Rancho del Zocalo paint

3.  You get to see great theming when eating inside the Disney resorts.
Aside from PB&J’s losing their appeal after a few days, this is one of the biggest reasons why you shouldn’t just stick to the groceries.  Restaurants in Disney Parks are an extension of the land that they reside in.  While the theme in attractions and details around the parks are not to be missed, I’d argue that some of the best theming is in Disney restaurants.  While more expensive restaurants are bound to have more extravagant theming due to the budget it took to create them, counter-service restaurants can still have beautiful design and details.  My favorite counter-service restaurants due to theme are Be Our Guest (Magic Kingdom for lunch), Flame Tree Barbecue (Animal Kingdom), Flo’s V8 Cafe (California Adventure), and Katsura Grill (Epcot).  All of those restaurants have meals well under $15.  There are many more wonderful themed restaurants in that price range, as well as many that are more expensive.

Japan waterfall_edited-2

4.  Eating inside the resorts keeps you inside the Disney bubble.
Now, this one is going to fit different guests preferences.  It is also more applicable to Disney World than Disneyland.  When vacationing at Disney, many like to forget the world around them.  I include myself in this category.  When at Disney I don’t want to be reminded of the outside world.  When you only eat on-site, that bubble isn’t burst.  There is no reminder of the outside world.  Again, this category isn’t for everyone.  Some people don’t like to be locked away.  I, for one, enjoy the convenience and the care-free nature of staying inside of Disney.

5.  The ‘Free Dining’ discount provides a way to save money while getting to eat quality food.
I wrote about the free dining discount a few weeks ago on the blog so I won’t delve into it here.  Suffice to say, this reason only applies to Disney World but I really do think it adds to the experience of Disney World especially if your family is apprehensive about eating all of their meals inside of the resort.  My wife went to Disney World without the dining plan the first time and ate mostly off-site.  The next time, we went with the dining plan and a decent amount of research on where we wanted to eat.  She said she’ll never go back to the first way after doing that.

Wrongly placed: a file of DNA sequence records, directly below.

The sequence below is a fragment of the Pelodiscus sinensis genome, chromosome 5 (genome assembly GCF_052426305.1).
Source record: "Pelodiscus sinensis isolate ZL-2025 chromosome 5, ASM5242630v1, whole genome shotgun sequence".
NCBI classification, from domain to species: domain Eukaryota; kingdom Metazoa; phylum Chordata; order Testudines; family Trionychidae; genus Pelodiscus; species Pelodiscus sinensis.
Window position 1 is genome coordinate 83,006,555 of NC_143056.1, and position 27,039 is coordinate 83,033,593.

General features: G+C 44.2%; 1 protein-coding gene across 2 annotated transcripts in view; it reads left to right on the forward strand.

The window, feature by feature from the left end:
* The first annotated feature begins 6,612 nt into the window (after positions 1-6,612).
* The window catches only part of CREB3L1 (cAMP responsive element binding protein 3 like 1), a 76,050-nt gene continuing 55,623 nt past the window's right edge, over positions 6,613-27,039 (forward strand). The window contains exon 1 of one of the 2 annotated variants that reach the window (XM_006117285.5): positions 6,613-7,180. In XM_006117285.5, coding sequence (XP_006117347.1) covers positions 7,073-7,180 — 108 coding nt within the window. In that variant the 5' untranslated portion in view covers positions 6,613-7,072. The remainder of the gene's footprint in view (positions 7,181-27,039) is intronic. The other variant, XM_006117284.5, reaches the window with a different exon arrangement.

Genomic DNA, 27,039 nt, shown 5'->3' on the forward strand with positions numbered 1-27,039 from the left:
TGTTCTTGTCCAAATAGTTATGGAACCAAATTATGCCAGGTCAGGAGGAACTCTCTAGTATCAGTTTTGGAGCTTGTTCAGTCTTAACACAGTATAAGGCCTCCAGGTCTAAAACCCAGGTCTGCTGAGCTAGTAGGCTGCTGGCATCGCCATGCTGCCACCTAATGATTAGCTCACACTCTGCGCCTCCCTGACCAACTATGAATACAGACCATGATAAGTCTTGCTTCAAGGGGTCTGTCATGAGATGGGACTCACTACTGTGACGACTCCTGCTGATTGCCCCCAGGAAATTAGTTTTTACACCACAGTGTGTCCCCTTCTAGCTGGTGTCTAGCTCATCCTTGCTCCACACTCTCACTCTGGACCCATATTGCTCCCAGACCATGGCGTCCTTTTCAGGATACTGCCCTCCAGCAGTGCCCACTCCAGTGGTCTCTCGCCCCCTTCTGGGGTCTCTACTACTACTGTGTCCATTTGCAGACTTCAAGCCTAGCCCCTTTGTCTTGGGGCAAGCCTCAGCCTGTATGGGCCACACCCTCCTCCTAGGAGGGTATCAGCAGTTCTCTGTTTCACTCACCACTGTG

BTRBBQ corn bread

6.  The food really is good.
One last reason I’ll add is that the food really is enjoyable.  I mentioned this in my dining plan post but this is a safe place for people to really try to branch out and try new ethnic food.  They will be slightly Americanized (in most places) so they aren’t quite as big of a jump as going to a different country and eating there.  There are good counter-service restaurants and there are good high-priced restaurants.  Some of my favorite meals I’ve ever had have come at Disney Parks, namely Napa Rose and California Grill.  There is something for everyone out there, even if your budget is a little smaller on food than you’d like it to be.  Like with most things at Disney these days, the more research you do, the better your dining choices will probably be.

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If you are ever in need of suggestions or want more advice on dining in a Disney Park leave a comment here or email us at Wanderingindisney@gmail.com.  We’d be happy to help you out and would love to share some more specific suggestions.  Do you think dining mainly on-site at Disney is the way to go?  Let us know in the comments.  As always, thank you for reading!

– Andrew

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2 thoughts on “Why You Shouldn’t Eat Off-Site (Very Often) While Vacationing at Disney

  1. Growing up, my family ate half our meals outside of the park (off-site) and half of them in the parks. I did the same the first few times I went as an adult. Now that I travel there with my husband and daughter, we only eat on-property. We love the food and the atmosphere of the restaurants. The experience makes it worth it.

    Liked by 1 person

  2. Pingback: Top-10 Food Items for Under $10 at Disneyland Resort | Wandering In Disney